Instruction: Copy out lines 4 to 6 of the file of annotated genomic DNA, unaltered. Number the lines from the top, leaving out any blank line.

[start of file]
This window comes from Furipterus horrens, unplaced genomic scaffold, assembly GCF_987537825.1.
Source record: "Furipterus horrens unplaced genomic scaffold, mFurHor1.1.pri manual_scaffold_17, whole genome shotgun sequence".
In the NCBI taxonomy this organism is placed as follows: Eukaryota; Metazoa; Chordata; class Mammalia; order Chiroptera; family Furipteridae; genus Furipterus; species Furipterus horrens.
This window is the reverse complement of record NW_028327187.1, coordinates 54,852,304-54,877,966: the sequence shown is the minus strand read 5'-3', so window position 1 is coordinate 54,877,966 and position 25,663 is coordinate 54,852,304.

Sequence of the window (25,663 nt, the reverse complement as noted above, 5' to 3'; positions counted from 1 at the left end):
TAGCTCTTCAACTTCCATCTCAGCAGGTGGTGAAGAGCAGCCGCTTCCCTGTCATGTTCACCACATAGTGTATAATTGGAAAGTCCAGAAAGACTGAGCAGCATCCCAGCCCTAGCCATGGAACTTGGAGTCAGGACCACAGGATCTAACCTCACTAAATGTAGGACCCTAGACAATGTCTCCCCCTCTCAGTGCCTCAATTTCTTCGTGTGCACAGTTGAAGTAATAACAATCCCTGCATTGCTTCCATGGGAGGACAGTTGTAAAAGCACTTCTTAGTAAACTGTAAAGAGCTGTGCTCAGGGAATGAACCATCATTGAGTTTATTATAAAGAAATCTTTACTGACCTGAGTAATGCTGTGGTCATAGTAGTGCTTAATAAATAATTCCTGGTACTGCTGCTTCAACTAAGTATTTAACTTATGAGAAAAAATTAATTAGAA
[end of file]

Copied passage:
This window is the reverse complement of record NW_028327187.1, coordinates 54,852,304-54,877,966: the sequence shown is the minus strand read 5'-3', so window position 1 is coordinate 54,877,966 and position 25,663 is coordinate 54,852,304.

Sequence of the window (25,663 nt, the reverse complement as noted above, 5' to 3'; positions counted from 1 at the left end):
TAGCTCTTCAACTTCCATCTCAGCAGGTGGTGAAGAGCAGCCGCTTCCCTGTCATGTTCACCACATAGTGTATAATTGGAAAGTCCAGAAAGACTGAGCAGCATCCCAGCCCTAGCCATGGAACTTGGAGTCAGGACCACAGGATCTAACCTCACTAAATGTAGGACCCTAGACAATGTCTCCCCCTCTCAGTGCCTCAATTTCTTCGTGTGCACAGTTGAAGTAATAACAATCCCTGCATTGCTTCCATGGGAGGACAGTTGTAAAAGCACTTCTTAGTAAACTGTAAAGAGCTGTGCTCAGGGAATGAACCATCATTGAGTTTATTATAAAGAAATCTTTACTGACCTGAGTAATGCTGTGGTCATAGTAGTGCTTAATAAATAATTCCTGGTACTGCTGCTTCAACTAAGTATTTAACTTATGAGAAAAAATTAATTAGAA